Hirohiko Araki’s JoJo’s Bizarre Adventure is an anime and manga phenomenon that has defied the test of time, celebrating an impressive 35-year run and counting. What sets JoJo apart from many other shonen series is its remarkable ability to constantly reinvent itself with each new story saga. This penchant for character, genre, and storytelling pivots has undoubtedly contributed to keeping JoJo’s Bizarre Adventure fresh and exciting, even after all these years. However, this commitment to innovation hasn’t been without its consequences.
One of the distinctive traits of JoJo’s is its willingness to take bold risks, including the unexpected demise of main characters. While this audacity can inject a sense of realism and urgency into the narrative, it can also come across as callous, leaving fans emotionally bruised by the loss of beloved characters.
The zenith of this recklessness is perhaps most evident in the conclusion of Stone Ocean, where JoJo’s Bizarre Adventure essentially hits the reset button on time itself, ushering in a new alternate reality. This audacious move symbolizes the franchise’s penchant for pushing boundaries and defying conventions, even if it means upending the very fabric of its own continuity.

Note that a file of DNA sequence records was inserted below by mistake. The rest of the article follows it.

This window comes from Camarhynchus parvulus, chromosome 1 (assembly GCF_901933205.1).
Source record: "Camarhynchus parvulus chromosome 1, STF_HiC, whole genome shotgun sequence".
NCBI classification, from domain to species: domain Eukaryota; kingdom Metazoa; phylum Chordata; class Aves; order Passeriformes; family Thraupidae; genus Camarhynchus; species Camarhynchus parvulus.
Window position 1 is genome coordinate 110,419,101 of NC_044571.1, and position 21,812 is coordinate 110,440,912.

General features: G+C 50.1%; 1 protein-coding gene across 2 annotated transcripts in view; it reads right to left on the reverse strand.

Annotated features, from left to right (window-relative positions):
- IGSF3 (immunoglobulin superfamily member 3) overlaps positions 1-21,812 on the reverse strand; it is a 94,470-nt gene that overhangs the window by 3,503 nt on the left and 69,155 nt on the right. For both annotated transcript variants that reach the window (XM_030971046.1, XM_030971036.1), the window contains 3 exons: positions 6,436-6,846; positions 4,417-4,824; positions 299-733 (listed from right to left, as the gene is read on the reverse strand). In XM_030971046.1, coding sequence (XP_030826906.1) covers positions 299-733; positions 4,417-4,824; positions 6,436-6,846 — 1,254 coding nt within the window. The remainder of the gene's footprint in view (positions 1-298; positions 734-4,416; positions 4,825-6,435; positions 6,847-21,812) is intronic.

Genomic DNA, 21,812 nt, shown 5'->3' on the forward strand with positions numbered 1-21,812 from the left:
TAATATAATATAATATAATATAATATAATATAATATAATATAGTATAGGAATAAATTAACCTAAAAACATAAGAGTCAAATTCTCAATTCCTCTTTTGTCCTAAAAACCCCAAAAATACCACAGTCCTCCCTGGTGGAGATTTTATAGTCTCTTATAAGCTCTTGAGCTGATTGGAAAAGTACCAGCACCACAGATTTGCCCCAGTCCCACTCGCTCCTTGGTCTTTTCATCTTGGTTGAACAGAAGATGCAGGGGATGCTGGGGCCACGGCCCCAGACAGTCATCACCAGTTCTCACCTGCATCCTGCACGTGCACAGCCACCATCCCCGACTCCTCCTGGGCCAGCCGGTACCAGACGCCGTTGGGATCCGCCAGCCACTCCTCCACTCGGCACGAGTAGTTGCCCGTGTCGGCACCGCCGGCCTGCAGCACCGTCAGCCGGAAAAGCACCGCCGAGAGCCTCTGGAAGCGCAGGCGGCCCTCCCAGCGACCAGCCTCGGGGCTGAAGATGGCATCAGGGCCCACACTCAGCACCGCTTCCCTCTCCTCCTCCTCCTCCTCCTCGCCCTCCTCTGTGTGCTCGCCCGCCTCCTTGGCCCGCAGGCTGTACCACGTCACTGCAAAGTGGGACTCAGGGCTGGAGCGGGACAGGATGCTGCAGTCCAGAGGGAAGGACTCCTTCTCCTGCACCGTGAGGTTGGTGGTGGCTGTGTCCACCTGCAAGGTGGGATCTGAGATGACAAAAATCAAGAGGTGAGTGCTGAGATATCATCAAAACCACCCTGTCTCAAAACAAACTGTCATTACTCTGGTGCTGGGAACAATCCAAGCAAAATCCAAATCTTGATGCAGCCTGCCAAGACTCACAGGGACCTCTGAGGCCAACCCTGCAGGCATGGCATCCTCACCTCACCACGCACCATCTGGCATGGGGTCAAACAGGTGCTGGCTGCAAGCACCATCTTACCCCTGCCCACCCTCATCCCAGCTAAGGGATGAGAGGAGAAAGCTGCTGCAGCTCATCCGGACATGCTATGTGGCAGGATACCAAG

In the end, JoJo’s Bizarre Adventure remains a testament to the power of creativity and reinvention in storytelling, showcasing both the highs and the lows of taking bold narrative risks. Its enduring popularity is a testament to its ability to captivate and surprise its audience, making it a truly exceptional and, well, bizarre shonen series.
1. Death Note
Death Note, a timeless classic in the world of shonen anime, derives its enduring appeal from a deceptively simple yet captivating power fantasy premise. At first glance, it’s easy to believe that someone given the power of a Death Note might use it for noble purposes. However, this anime takes a chilling and unflinching approach by consistently reinforcing the opposite.
Death Note doesn’t shy away from crossing moral boundaries when it comes to selecting its victims. It confronts viewers with a relentless exploration of the consequences of wielding such destructive power. What makes the series all the more disturbing is its deep dive into the psyche of serial killers who develop misguided God complexes. This introspective journey into the minds of characters like Light Yagami is unnerving because it’s too easy to picture individuals with similar tendencies in the real world, individuals who would undoubtedly abuse such a devastating power if given the chance.
In essence, Death Note is a stark reminder of the thin line that separates the allure of power from the corruption it can sow within the human soul. It’s a thought-provoking and unsettling narrative that forces us to confront uncomfortable truths about human nature and the moral ambiguity that can lie dormant within even the most seemingly virtuous individuals.